Monday, March 28, 2011

Illusory Cost Savings in City Budgeting

Every year most large cities go through a painful budgeting process that usually results in property tax increases. A particular pet peeve of mine is hearing city bureaucrats or politicians describe some change as a cost savings when it is really a tax increase.

Over the years I’ve been a homeowner I’ve seen an explosion of user fees for city services. These services were once provided free of any additional charge and paid for from general property tax revenue. Now they are at least partially paid for by user fees.

Leaving aside the question of whether slapping user fees on everything is the right thing to do, it is annoying to hear some bureaucrat or politician describe the change as a cost savings rather than calling it what it really is: a tax increase.

If the change were made in a revenue-neutral way that would be one thing, but that’s not how it works. If the city collects $100 million in property taxes one year and collects $100 million in property taxes the next year plus $5 million in user fees, but provides exactly the same services for that money, this is a 5% tax increase.

What isn’t clear to me is whether those who play these semantic games are just cynically trying to make their actions seem like less of a tax increase or whether they are so caught up in the battle between city bureaucrats and property taxpayers that they really think of these tax increases as cost savings.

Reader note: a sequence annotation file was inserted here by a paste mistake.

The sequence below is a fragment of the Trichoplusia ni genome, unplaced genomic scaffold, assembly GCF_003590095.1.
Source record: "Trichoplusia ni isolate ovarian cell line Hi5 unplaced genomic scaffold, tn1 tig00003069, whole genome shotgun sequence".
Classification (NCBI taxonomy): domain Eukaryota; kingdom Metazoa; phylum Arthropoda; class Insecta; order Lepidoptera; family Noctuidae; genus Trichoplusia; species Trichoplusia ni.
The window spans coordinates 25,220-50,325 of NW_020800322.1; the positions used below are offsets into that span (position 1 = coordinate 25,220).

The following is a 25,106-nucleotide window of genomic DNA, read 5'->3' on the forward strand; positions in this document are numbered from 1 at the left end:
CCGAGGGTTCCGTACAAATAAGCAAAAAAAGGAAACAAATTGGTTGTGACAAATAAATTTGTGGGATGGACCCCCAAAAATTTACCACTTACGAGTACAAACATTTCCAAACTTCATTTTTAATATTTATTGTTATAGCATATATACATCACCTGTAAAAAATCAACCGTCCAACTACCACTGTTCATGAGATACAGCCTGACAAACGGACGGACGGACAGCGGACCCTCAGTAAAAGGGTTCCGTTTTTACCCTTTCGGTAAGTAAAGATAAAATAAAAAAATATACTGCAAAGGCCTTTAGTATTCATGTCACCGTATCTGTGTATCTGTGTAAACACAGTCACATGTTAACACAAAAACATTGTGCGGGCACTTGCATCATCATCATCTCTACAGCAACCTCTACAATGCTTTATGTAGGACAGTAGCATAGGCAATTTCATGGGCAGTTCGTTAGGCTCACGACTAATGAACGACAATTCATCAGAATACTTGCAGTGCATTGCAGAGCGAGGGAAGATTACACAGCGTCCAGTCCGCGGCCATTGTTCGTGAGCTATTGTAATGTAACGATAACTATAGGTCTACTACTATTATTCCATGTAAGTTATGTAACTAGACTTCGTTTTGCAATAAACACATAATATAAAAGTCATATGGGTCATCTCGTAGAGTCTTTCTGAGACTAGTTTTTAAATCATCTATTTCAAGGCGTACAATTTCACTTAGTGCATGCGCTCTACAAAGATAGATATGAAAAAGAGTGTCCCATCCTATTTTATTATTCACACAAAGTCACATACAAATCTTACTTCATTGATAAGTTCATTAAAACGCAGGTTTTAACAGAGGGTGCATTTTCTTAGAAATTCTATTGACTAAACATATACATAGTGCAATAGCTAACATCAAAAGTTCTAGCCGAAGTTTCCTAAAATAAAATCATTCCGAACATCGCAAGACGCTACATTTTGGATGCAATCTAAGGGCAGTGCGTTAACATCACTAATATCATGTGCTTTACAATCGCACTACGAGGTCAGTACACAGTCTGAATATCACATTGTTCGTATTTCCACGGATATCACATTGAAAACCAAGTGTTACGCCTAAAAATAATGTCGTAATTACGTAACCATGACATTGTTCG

4 comments:

  1. This is tangential to your post, but user fees are somewhat disturbing. Say a free wading pool becomes a pay-for-use wading pool. The poor will no longer allocate scarce resources to having their kids enjoy the pool - two-tier recreation.

    I'm happy my city has so many free events. It's not always possible, but they do a good job balancing free and pay venues.

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  2. @Gene: User fees make sense in some situations, but not others. Outdoor wading pools are a good example where fees are counter-productive. But, I fear that in a desperate desire for money, bureaucrats have little concern for whether a fee makes sense; their concern is whether it is practical to collect and whether they can get away with it.

    Another concern I have is the level of fees. My city often quotes how much it costs them to provide a service. However, they include a slice of the obviously bloated administration in this cost.

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  3. The experience in Toronto with the last administration was that: (i) no one wanted large property tax increases BUT (ii) no one was willing to pay any user fees or accept less services in lieu of no user fees (or user fee increases). This was all in the backdrop of a municipality that only balances budgets by dipping into emergency funds, receiving provincial grants and hoping we don't use all the snow removal budget and can raid it (this year's budgetary trick). So is this budgetary sleight of hand a comment on politicians, the taxpayer or both? All I know is that you could not pay me enough money to be the CFO of a City, Province/State or Federal government right now.

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  4. @Thicken: It seems obvious to me that the solution is to eliminate some jobs in the administration that contribute nothing directly to delivering city services. But this is unlikely to happen until we hit some sort of breaking point.

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